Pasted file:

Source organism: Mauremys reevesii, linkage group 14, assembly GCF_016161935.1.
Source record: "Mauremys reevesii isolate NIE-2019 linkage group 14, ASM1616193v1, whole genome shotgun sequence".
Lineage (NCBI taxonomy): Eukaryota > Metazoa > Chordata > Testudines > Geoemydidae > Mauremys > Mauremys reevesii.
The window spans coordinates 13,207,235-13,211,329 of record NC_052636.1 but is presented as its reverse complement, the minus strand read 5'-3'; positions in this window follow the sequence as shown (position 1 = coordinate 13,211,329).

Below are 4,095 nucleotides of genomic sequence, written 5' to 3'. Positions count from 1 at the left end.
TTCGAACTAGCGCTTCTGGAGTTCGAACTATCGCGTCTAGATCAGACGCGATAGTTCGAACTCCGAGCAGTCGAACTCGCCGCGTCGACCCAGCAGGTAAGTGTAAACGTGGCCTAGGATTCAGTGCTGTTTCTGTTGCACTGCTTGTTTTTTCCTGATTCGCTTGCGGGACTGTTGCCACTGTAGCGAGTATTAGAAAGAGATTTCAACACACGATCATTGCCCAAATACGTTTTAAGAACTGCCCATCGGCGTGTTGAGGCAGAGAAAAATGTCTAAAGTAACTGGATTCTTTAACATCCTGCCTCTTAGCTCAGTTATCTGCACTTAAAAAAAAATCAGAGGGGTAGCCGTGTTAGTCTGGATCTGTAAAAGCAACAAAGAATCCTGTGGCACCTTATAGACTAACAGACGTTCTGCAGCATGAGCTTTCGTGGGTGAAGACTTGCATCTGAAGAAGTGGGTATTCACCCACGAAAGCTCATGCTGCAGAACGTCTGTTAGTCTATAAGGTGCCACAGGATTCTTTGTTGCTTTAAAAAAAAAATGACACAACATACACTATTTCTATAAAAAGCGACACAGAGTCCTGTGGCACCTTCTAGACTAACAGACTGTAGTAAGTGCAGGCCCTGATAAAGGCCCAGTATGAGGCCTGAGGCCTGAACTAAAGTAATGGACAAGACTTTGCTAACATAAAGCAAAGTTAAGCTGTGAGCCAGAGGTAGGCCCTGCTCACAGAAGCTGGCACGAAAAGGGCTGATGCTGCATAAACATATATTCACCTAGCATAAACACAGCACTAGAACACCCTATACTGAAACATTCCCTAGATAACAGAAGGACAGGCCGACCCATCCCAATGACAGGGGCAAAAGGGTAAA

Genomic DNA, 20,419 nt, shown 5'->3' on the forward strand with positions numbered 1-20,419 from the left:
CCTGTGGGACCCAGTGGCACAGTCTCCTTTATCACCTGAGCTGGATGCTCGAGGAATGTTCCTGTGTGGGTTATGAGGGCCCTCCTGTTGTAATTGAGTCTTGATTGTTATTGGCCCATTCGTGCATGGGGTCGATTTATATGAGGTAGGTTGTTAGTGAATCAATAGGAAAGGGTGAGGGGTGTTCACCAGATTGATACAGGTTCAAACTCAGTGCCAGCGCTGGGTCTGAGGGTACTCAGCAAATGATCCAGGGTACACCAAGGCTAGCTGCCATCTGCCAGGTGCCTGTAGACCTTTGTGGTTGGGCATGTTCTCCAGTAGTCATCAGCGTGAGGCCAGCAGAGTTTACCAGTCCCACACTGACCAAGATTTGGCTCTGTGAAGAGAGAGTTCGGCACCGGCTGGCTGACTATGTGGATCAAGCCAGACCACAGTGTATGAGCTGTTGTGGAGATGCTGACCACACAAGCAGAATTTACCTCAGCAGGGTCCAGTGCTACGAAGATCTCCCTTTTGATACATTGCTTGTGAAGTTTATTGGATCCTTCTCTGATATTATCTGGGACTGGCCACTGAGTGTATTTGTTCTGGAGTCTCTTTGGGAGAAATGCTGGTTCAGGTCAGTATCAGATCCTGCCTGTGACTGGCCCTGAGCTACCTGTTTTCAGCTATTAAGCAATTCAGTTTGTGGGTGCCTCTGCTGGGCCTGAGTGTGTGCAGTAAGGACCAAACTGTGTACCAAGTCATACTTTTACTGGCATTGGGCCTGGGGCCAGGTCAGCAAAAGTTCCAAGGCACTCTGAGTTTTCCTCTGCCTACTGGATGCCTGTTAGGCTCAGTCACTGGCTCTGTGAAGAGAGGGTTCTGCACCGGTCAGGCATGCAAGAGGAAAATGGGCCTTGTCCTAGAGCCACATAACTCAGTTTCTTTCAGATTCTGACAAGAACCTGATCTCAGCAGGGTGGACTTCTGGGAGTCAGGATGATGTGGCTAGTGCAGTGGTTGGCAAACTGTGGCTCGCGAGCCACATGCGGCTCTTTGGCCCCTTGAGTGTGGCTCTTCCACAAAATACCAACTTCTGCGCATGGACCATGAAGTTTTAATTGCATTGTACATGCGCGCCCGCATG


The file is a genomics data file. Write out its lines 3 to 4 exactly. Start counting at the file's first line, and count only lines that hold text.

Lineage (NCBI taxonomy): Eukaryota > Metazoa > Chordata > Testudines > Geoemydidae > Mauremys > Mauremys reevesii.
The window spans coordinates 13,207,235-13,211,329 of record NC_052636.1 but is presented as its reverse complement, the minus strand read 5'-3'; positions in this window follow the sequence as shown (position 1 = coordinate 13,211,329).